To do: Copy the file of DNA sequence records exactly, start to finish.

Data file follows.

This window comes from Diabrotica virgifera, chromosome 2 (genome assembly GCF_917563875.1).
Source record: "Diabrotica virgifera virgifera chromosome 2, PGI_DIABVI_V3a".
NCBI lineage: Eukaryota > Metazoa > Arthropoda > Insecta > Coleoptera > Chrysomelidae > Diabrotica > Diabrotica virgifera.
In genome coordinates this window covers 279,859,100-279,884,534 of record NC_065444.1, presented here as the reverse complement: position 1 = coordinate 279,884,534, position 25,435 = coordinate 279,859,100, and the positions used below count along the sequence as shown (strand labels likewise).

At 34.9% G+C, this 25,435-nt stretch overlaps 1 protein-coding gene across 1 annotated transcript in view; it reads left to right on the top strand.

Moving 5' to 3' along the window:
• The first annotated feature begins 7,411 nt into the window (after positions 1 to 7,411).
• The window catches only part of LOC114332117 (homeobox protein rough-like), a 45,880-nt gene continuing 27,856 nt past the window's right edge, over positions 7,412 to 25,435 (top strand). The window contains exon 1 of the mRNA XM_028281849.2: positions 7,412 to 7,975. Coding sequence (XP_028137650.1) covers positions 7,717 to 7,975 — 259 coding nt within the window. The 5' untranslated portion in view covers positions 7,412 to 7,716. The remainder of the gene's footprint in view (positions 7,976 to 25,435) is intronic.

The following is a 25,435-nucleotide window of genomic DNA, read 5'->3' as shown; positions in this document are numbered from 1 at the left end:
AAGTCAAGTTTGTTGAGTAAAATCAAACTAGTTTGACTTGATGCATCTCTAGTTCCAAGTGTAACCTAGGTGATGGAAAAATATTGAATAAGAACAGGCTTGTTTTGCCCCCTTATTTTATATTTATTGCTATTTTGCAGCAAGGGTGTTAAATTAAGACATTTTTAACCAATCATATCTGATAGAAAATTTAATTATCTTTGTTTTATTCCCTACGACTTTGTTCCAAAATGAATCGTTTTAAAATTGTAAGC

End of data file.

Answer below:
This window comes from Diabrotica virgifera, chromosome 2 (genome assembly GCF_917563875.1).
Source record: "Diabrotica virgifera virgifera chromosome 2, PGI_DIABVI_V3a".
NCBI lineage: Eukaryota > Metazoa > Arthropoda > Insecta > Coleoptera > Chrysomelidae > Diabrotica > Diabrotica virgifera.
In genome coordinates this window covers 279,859,100-279,884,534 of record NC_065444.1, presented here as the reverse complement: position 1 = coordinate 279,884,534, position 25,435 = coordinate 279,859,100, and the positions used below count along the sequence as shown (strand labels likewise).

At 34.9% G+C, this 25,435-nt stretch overlaps 1 protein-coding gene across 1 annotated transcript in view; it reads left to right on the top strand.

Moving 5' to 3' along the window:
• The first annotated feature begins 7,411 nt into the window (after positions 1 to 7,411).
• The window catches only part of LOC114332117 (homeobox protein rough-like), a 45,880-nt gene continuing 27,856 nt past the window's right edge, over positions 7,412 to 25,435 (top strand). The window contains exon 1 of the mRNA XM_028281849.2: positions 7,412 to 7,975. Coding sequence (XP_028137650.1) covers positions 7,717 to 7,975 — 259 coding nt within the window. The 5' untranslated portion in view covers positions 7,412 to 7,716. The remainder of the gene's footprint in view (positions 7,976 to 25,435) is intronic.

The following is a 25,435-nucleotide window of genomic DNA, read 5'->3' as shown; positions in this document are numbered from 1 at the left end:
AAGTCAAGTTTGTTGAGTAAAATCAAACTAGTTTGACTTGATGCATCTCTAGTTCCAAGTGTAACCTAGGTGATGGAAAAATATTGAATAAGAACAGGCTTGTTTTGCCCCCTTATTTTATATTTATTGCTATTTTGCAGCAAGGGTGTTAAATTAAGACATTTTTAACCAATCATATCTGATAGAAAATTTAATTATCTTTGTTTTATTCCCTACGACTTTGTTCCAAAATGAATCGTTTTAAAATTGTAAGC